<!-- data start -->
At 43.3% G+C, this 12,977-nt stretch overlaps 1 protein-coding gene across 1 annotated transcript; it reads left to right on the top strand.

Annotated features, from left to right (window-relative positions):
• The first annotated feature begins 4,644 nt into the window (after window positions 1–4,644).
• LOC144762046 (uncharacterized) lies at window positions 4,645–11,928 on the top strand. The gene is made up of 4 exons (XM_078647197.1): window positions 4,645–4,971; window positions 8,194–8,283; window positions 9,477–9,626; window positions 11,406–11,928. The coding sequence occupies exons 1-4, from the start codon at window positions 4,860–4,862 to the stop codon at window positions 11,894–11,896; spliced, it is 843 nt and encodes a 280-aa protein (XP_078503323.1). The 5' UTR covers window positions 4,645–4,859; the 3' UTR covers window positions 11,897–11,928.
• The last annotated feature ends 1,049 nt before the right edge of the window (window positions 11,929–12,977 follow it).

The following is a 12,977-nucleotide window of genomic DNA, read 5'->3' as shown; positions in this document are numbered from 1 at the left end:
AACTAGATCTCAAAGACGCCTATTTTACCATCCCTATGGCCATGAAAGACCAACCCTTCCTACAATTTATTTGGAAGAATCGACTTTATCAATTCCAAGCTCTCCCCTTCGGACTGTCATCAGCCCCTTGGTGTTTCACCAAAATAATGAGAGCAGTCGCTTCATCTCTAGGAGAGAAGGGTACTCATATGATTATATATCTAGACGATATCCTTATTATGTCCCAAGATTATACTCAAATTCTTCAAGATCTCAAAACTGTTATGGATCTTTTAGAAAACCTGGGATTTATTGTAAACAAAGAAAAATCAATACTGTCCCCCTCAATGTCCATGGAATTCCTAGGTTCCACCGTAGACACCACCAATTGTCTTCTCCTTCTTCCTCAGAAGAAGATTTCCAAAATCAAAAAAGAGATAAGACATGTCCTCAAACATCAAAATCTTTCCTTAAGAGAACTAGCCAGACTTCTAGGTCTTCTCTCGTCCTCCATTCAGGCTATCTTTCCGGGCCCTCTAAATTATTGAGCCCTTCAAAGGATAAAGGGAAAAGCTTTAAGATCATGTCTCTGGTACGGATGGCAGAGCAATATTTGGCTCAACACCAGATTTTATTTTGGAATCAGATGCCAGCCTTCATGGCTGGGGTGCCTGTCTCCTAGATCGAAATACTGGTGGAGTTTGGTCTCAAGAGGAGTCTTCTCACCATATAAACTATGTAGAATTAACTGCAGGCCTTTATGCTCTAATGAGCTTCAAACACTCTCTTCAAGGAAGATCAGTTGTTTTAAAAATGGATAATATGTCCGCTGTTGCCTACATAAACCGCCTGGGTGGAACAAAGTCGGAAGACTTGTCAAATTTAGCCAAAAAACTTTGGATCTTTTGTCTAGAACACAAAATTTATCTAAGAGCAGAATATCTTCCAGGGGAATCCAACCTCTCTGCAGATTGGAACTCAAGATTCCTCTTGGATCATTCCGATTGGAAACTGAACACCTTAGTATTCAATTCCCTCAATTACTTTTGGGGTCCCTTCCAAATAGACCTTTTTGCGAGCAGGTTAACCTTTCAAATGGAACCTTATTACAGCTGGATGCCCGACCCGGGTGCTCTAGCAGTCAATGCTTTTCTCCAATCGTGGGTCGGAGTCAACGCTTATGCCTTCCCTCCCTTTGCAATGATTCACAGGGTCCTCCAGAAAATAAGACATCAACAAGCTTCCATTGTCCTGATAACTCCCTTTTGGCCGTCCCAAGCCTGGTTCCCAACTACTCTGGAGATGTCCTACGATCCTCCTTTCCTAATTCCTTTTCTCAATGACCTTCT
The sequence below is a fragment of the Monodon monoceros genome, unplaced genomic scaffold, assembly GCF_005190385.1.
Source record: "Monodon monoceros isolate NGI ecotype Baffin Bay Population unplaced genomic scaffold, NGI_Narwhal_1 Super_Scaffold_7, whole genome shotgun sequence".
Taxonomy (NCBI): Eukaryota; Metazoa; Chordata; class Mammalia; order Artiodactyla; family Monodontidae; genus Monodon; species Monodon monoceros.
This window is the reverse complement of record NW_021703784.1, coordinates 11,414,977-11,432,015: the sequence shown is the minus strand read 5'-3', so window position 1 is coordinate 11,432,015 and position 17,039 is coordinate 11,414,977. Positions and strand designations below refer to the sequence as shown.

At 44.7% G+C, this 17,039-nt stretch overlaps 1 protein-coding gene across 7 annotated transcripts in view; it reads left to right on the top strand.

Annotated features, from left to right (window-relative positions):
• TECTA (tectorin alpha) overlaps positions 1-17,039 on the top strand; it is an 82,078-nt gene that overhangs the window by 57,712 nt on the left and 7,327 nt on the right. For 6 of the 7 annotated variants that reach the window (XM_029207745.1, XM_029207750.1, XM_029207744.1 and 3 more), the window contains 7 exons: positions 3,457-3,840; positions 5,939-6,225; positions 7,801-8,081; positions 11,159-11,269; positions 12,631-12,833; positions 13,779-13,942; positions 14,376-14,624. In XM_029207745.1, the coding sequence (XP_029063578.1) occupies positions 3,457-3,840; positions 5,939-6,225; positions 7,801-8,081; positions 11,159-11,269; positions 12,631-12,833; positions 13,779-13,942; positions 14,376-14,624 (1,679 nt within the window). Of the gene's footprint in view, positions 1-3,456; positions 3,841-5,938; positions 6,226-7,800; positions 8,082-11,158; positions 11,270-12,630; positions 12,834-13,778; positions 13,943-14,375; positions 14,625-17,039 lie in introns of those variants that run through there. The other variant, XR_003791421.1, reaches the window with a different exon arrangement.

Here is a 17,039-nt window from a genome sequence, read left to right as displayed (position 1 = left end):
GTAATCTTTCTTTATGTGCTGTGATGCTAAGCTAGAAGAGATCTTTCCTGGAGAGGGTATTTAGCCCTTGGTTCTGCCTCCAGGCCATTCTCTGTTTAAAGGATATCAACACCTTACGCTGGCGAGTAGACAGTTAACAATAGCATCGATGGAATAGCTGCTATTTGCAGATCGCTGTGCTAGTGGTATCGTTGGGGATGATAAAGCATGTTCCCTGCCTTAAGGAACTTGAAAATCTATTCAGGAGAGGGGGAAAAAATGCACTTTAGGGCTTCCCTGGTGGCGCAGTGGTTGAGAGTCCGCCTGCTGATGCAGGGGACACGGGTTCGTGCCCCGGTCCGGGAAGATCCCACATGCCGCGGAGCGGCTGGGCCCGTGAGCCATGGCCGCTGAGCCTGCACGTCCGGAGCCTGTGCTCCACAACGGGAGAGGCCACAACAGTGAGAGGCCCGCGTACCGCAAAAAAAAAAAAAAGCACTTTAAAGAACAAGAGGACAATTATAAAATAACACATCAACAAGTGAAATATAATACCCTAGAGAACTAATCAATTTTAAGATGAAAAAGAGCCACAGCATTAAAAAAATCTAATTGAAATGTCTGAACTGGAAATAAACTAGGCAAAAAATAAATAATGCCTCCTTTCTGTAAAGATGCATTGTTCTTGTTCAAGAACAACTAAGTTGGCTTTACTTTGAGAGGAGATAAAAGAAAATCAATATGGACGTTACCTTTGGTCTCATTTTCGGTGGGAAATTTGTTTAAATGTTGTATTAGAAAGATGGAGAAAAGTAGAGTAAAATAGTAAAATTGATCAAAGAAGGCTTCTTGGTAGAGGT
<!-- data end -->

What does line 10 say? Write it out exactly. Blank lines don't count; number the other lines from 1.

Taxonomy (NCBI): Eukaryota; Metazoa; Chordata; class Mammalia; order Artiodactyla; family Monodontidae; genus Monodon; species Monodon monoceros.